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Sermon: The Presence of God Discovered in Prayer

What do you think is the essence of religion? The other night I was watching a comic who said her mother was so religious that she could never serve on a jury – she kept telling the judge that she was guilty. The comic called the major religions of the world “guilt with different holidays.”

I have a booklet published by this church in 1838, and it contains the covenant that each person would affirm upon joining the church. It begins: Convinced of your guilt, and professing unfeigned repentance for your sins, and an humble reliance on Jesus Christ for pardon and eternal life, you do now in the presence of God and this assembly, seriously and forever give up yourselves to God the Father, the Son, and the Holy Ghost, avouching the Lord Jehovah to be your God; Jesus Christ to be your Prophet, Priest, and King; and the Holy Ghost your Sanctifier, Comforter and Guide.

Convinced of your guilt – there is a turn of phrase certain to assist in the development of self-esteem.

Karl Marx famously said that religion is the opiate of the people, meaning, in popular interpretation, that the essence of religion is a drug-like numbing of people’s senses to the injustices they suffer by substituting a vision of future happiness for organization and action in the here and now. Today I don’t think it’s the dulling effects of an opiate that is a draw in religion, but the drug-like buzz of a stimulant or a pep rally or an exciting sports event that packs the big sanctuaries and halls. For many the essence of religion is how it makes me feel – it used to make me feel real guilty, now it makes me feel real good.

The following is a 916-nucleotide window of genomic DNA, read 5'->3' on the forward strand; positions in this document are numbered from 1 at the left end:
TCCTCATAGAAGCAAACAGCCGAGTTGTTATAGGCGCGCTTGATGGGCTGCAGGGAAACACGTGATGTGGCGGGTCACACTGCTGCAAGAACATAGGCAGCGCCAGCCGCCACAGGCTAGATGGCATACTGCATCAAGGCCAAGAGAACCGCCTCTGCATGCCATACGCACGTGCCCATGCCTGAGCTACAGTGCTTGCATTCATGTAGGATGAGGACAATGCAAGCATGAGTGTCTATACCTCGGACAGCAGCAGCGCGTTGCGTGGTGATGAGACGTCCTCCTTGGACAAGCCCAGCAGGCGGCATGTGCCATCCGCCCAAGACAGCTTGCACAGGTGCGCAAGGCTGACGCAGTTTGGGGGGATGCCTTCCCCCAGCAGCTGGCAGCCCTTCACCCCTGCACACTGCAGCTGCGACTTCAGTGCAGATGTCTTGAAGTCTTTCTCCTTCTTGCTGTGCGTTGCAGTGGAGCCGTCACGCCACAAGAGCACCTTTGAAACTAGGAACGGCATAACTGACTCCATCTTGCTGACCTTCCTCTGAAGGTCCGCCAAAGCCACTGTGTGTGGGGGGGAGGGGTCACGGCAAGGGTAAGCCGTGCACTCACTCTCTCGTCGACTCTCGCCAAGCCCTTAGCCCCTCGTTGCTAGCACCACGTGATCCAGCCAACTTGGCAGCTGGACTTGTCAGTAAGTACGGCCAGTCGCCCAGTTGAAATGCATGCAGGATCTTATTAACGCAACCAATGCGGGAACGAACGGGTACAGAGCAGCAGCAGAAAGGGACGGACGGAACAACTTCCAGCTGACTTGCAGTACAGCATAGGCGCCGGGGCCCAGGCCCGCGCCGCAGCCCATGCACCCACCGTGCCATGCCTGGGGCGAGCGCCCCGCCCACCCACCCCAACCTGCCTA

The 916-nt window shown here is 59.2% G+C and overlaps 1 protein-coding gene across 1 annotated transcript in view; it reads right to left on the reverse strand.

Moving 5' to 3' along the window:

Every year about this time I wrestle with the central purpose of religion as I look forward to preparing another year of confirmation lessons. The children of our church who are entering 8th grade will be meeting regularly for the next 9 months in groups and with sponsors to study and discuss the key questions of religion. The seeds of faith which have been planted by their parents and their church school teachers have got to take solid root and begin to grow as an internal source of strength and guidance at this time in their lives. Their sense of identity and moral compass will be tested in the coming years, and this a critical time to equip them for the future. We don’t want to waste the opportunity by straying off the central core issues – which means answering the question, what are those issues?

On numerous occasions I’ve asked students, parents, and sponsors what they think the core issues are. One answer I received was quite a challenge – a mother said, I just
hope when confirmation is over that my child will know how to pray.